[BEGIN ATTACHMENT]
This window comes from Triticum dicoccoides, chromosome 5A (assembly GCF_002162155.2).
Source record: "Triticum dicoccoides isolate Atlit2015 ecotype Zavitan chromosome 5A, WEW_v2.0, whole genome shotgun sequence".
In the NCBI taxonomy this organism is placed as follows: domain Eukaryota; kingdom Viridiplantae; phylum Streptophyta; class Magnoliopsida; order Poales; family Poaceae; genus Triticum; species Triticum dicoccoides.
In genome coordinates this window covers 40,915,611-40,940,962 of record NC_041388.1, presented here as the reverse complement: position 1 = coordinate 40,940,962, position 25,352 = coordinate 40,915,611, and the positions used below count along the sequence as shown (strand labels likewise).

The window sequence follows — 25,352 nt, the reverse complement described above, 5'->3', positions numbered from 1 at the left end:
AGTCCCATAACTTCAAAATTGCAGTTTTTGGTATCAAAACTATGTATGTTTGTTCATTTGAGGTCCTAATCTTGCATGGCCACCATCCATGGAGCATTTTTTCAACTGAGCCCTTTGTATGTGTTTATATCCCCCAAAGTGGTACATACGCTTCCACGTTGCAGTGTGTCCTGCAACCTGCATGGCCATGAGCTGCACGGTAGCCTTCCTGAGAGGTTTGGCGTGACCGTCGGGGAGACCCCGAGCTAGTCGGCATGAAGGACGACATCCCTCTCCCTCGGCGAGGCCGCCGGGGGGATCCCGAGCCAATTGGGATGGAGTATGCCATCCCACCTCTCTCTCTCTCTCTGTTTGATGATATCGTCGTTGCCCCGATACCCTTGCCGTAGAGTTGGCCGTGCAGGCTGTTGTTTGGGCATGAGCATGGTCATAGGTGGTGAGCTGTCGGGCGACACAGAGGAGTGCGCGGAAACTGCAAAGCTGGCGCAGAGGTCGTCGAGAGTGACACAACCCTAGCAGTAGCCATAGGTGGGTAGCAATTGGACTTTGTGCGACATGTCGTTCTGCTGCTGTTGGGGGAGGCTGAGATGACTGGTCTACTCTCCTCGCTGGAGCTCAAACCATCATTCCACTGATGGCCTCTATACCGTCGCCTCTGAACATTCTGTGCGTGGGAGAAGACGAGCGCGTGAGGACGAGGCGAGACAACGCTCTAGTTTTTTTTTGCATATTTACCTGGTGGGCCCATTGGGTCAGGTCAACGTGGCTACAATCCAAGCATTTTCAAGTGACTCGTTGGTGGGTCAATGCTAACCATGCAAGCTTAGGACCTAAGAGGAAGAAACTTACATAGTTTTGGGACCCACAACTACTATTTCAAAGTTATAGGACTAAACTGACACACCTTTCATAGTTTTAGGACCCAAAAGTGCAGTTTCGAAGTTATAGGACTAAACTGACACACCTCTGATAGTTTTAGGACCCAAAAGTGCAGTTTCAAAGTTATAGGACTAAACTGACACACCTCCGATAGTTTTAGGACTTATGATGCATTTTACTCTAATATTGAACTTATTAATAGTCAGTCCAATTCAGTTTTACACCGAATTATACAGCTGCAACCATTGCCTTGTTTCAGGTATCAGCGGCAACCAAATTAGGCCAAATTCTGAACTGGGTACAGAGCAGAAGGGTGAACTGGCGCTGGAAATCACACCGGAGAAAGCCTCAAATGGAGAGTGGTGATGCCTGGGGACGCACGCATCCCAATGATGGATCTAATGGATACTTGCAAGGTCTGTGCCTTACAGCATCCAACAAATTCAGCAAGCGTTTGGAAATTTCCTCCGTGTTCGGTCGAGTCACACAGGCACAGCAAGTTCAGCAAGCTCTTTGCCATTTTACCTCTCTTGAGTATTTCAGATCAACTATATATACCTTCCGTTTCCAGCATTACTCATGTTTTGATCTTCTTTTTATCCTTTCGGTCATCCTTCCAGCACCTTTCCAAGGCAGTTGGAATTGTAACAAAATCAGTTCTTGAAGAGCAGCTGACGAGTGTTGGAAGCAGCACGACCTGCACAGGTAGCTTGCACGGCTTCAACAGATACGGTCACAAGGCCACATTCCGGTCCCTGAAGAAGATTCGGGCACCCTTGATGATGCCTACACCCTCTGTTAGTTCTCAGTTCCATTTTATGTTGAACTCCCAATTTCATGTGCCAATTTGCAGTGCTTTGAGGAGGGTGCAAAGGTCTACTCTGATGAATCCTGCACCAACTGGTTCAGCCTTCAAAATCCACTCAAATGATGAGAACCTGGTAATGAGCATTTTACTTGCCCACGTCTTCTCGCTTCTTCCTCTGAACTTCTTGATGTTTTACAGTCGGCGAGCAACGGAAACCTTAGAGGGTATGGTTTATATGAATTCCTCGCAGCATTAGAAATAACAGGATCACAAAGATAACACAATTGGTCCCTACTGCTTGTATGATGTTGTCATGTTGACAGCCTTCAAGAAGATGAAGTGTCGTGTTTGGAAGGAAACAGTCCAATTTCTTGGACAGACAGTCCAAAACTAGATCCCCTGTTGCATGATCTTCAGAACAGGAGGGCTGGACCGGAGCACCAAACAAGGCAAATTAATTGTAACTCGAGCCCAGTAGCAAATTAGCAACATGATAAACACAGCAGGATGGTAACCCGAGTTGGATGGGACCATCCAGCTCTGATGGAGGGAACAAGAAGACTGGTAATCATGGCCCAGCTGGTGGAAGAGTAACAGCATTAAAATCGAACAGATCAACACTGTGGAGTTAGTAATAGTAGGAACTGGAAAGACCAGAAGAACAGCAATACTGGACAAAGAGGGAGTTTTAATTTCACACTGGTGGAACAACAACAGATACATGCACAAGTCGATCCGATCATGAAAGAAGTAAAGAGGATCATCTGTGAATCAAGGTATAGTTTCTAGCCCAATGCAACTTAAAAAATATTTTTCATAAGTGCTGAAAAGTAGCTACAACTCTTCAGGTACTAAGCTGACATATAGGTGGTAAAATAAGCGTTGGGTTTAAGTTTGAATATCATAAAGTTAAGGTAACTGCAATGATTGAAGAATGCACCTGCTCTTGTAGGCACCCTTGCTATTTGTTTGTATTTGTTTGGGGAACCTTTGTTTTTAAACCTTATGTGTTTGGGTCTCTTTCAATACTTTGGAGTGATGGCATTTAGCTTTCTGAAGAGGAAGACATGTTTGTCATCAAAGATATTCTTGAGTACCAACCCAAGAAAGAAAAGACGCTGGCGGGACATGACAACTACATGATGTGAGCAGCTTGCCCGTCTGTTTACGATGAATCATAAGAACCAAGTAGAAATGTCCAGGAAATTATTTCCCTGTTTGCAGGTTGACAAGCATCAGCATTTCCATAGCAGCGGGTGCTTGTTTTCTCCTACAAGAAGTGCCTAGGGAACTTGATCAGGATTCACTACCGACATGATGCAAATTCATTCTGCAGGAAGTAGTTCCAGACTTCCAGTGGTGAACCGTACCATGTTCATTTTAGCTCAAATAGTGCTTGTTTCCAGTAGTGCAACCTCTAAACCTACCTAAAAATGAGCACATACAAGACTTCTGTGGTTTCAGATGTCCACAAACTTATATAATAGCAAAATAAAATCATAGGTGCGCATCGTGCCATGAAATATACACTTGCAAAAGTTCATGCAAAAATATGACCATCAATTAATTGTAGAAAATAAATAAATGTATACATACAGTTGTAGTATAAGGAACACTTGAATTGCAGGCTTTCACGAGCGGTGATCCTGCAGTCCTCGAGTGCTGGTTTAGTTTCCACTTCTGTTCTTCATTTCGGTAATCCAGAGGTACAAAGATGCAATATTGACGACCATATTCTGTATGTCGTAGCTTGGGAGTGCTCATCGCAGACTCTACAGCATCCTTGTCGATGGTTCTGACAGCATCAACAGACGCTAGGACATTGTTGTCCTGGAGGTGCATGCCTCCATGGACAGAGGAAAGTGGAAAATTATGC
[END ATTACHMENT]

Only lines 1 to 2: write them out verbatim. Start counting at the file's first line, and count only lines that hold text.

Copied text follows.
This window comes from Triticum dicoccoides, chromosome 5A (assembly GCF_002162155.2).
Source record: "Triticum dicoccoides isolate Atlit2015 ecotype Zavitan chromosome 5A, WEW_v2.0, whole genome shotgun sequence".